The Twentieth Century Society

Campaigning for outstanding buildings

PRESS RELEASE: Twentieth Century Society calls for listing of Sainsbury’s millennium eco-store

The Twentieth Century Society is calling for the first ever eco-designed supermarket to be saved from demolition and listed at grade II *. The Sainsbury’s on the Greenwich peninsula, south east London, which opened on the eve of the millennium in autumn 1999, is threatened with redevelopment.

This pioneering and award winning retail store, which is under 15 years old, would be the youngest building, and the first ever purpose built supermarket, to be listed. It is scheduled for demolition and replacement with an IKEA superstore.

The Twentieth Century Society is supporting a campaign to save the building led by Paul Hinkin, formerly of Chetwood Associates, the supermarket’s original architect. The Twentieth Century Society submitted a listing application to English Heritage today.

The building represents a complete re-thinking of traditional supermarket design. Every aspect of the standard retail ‘shed’ was reassessed to maximise energy efficiency, minimise the impact on the environment and improve the experience for customers.

When it opened, the award winning store scored the highest ever official environmental rating for a retail building with a perfect 31 out of 31 points, and was the first store to be awarded an “excellent” BREEAM rating.

Catherine Croft, Twentieth Century Society Director said, “Not only would the demolition of such a recent building be a tragic waste of energy and resources, but this supermarket is outstandingly important. It is the most innovative retail store to have been built in the UK in the last 50 years.”

“To date no other supermarket buildings have even been assessed for their architectural or historical interest – and yet they are an incredibly important. Practically everyone has been to a supermarket at one point or another. This one is the best and most obvious candidate for listing,” added Croft.

Paul Hinkin said: “Sainsbury’s Greenwich is a paradigm shift in public building which must be preserved. If its wanton destruction is permitted, it will do irreparable harm to the cause of sustainable development in the UK. ”

“The bioclimatic design principles which form the DNA of the building, coupled with its pioneering user centered design philosophy, have created a unique and new sustainable architecture, ” added Hinkin.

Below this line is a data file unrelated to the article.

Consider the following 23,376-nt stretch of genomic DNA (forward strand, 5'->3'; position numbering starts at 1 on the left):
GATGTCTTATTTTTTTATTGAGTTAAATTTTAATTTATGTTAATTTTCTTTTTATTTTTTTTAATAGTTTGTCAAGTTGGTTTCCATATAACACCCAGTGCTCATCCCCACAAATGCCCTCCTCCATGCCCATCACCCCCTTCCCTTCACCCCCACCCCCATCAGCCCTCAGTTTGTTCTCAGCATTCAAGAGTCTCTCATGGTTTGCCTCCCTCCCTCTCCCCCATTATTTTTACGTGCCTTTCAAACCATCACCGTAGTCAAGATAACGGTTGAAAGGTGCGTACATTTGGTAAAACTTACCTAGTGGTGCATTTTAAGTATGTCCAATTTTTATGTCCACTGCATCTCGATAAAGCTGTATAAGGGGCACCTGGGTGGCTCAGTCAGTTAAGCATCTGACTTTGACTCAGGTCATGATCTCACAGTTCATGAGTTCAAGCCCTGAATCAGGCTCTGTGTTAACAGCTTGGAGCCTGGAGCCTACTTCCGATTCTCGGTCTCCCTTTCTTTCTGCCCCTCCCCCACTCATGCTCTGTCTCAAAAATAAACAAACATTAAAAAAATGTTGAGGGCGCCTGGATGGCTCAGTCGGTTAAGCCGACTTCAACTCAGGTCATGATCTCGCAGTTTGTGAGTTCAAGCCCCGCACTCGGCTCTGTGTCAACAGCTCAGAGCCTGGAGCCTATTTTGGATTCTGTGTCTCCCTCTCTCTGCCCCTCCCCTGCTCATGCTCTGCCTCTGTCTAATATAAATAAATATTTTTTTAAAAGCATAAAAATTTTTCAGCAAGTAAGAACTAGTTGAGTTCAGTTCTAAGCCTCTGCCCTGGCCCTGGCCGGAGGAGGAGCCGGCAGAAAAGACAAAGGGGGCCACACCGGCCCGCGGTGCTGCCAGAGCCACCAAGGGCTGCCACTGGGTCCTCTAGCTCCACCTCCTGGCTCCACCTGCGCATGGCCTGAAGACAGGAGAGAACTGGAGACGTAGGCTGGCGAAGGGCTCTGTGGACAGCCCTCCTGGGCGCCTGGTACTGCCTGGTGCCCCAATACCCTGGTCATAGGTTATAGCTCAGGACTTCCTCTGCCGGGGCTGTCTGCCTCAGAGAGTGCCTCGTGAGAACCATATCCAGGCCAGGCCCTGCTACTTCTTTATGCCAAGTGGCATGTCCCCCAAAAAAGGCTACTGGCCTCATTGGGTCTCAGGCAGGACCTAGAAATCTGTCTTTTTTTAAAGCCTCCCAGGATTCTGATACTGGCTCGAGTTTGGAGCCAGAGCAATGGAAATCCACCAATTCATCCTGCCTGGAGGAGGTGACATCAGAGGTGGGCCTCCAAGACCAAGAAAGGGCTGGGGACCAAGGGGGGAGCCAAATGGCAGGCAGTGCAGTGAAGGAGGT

The opening of the Sainsbury’s Greenwich store in 1999 by Jamie Oliver was widely covered in the national press.  Although there was keen popular interest in the building’s sustainability credentials, its architectural quality was also widely recognised. Reviews published at the time noted that ‘in appearance as well as sustainable design, the new building breaks with the dismal supermarket tradition of large, rectangular, artificially lit sheds’ (Building, 1999).

The RIBA Journal (November 1999) stated that: “The form of the external design is frankly lovely.  The main entrance elevation uses surprisingly welcoming materials, with the main glazed entrance flanked by untreated oak boarded drums with flank walls, earth mounds and turfed slopes. The service areas are masked using site reclaimed stones within wire gabion baskets filled with demolition waste and planted with creepers and alpines.”

Everything from the form of the building to the choice of materials was carefully chosen both for its appearance and for its sustainability credentials.  Many of the materials are recycled, such as the entrance lobby floor made from recycled aircraft and car tyres and the toilet wall panelling of melted recycled plastic bottles.

The building’s innovation and architectural merit were recognised through a number of awards, including:

•          shortlisting for the Stirling Prize (we believe no other supermarket has been shortlisted for this prize before or since);

•          selection by the Design Council as a Millennium Product;

•          the RIBA Journal Sustainability Award winner;

•          a RIBA Regional Award 2000 winner;

•          the Design Museum’s Design Sense Award;

•          Retail Week Store Design of the Year 2000;

•          Channel 4 Building of the Year People’s Choice 2000.

An online petition against the demolition has been set up by Paul Hinkin It has been signed by almost 800 people including the former President of RIBA Angela Brady and Mayor of Bristol George Ferguson. The planning application for the proposed demolition is set to be determined at the Royal Borough of Greenwich’s planning committee in March.


For more information please contact Catherine Croft or Henrietta Billings: 0207250 3857

Please credit images to the Twentieth Century Society